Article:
• A study was conducted using four dairy heifers to determine the effect of 10, 20 and $30^{\circ}C$ environmental temperatures on the physiological responses and heat production, at a fixed level of TDN intake ($60.5\;g/kg^{0.75}\;d$). The analysis showed significant affects of environmental temperature on respiration rate (RR), mean body temperature (Tb), changes in body heat storage (S) and heat production (HP). The HP at $20^{\circ}C$ was almost the same as at $10^{\circ}C$, but the HP at $30^{\circ}C$ was 11% higher than at $10^{\circ}C$. A tendency for an elongation of standing time (ST) with the increase in environmental temperature was also observed. These results suggest that the increase in energy cost of elongation of ST ($9.2\;kJ/kg^{0.75}\;d$) and $1.3^{\circ}C$ increase in Tb ($17.3\;kJ/kg^{0.75}\;d$).

Thermoregulatory Responses of Swamp Buffaloes and Friesian Cows to Diurnal Changes in Temperature

  • Koga, A.;Kurata, K.;Furukawa, R.;Nakajima, M.;Kanai, Y.;Chikamune, T.
    • Asian-Australasian Journal of Animal Sciences
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    • v.12 no.8
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    • pp.1273-1276
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    • 1999
  • Several reports have indicated that a rectal temperature of buffaloes is easily influenced by their surroundings. To clarify an effect of changing environmental temperature on thermoregulatory responses of buffaloes, an environment with diurnal temperature changes of $25^{\circ}C$ to $35^{\circ}C$ was created using an artificial climate laboratory. Three swamp buffaloes and three Friesian cows were exposed to three different experimental periods as follows: Period 1 (constant temperature of $30^{\circ}C$, Period 2 (diurnally changing temperature) and Period 3 (diurnally changing temperature and fasting). Heat production, rectal temperature, respiration rate, heart rate and respiration volume were measured during each period. Rectal temperature of the buffaloes fluctuated diurnally with the changing temperature (Periods 2 and 3), but remained constant in cows. Mean heat production was significantly lower in buffaloes than in cows in Period 2 and 3. However, the maximum rectal temperature and the increment of heat production were not always lower in buffaloes than in cows during Period 2. These results show that a rectal temperature and heat production in buffaloes are markedly influenced by the diurnal changes in temperature. Compared with Bos Taurus cows, the differences may be attributed to the physiological features of buffaloes including a high heat conductivity of their bodies and an lower heat production.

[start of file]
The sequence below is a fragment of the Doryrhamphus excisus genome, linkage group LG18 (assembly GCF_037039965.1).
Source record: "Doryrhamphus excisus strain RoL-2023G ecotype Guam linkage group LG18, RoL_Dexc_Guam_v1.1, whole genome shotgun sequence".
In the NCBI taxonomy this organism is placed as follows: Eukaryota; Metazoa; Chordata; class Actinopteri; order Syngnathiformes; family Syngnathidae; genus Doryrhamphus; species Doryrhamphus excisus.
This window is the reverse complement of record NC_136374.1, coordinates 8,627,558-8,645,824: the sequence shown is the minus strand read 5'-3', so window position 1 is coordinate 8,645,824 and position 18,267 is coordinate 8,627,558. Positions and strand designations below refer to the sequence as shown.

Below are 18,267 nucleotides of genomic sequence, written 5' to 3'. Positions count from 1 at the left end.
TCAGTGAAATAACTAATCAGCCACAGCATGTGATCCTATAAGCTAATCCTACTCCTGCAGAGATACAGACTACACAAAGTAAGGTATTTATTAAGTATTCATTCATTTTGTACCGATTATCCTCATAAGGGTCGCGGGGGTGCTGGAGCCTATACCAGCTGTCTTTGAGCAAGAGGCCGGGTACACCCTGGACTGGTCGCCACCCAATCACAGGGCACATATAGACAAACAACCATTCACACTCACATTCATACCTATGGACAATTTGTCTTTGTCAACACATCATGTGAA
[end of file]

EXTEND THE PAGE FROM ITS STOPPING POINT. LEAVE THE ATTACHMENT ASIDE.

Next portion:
EFFECT OF ENVIRONMENTAL TEMPERATURE AND FEED INTAKE ON PLASMA CONCENTRATION OF THYROID HORMONES IN DAIRY HEIFERS

  • Purwanto, B.P.;Fujita, M.;Nishibori, M.;Yamamoto, S.
    • Asian-Australasian Journal of Animal Sciences
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    • v.4 no.3
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    • pp.293-298
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    • 1991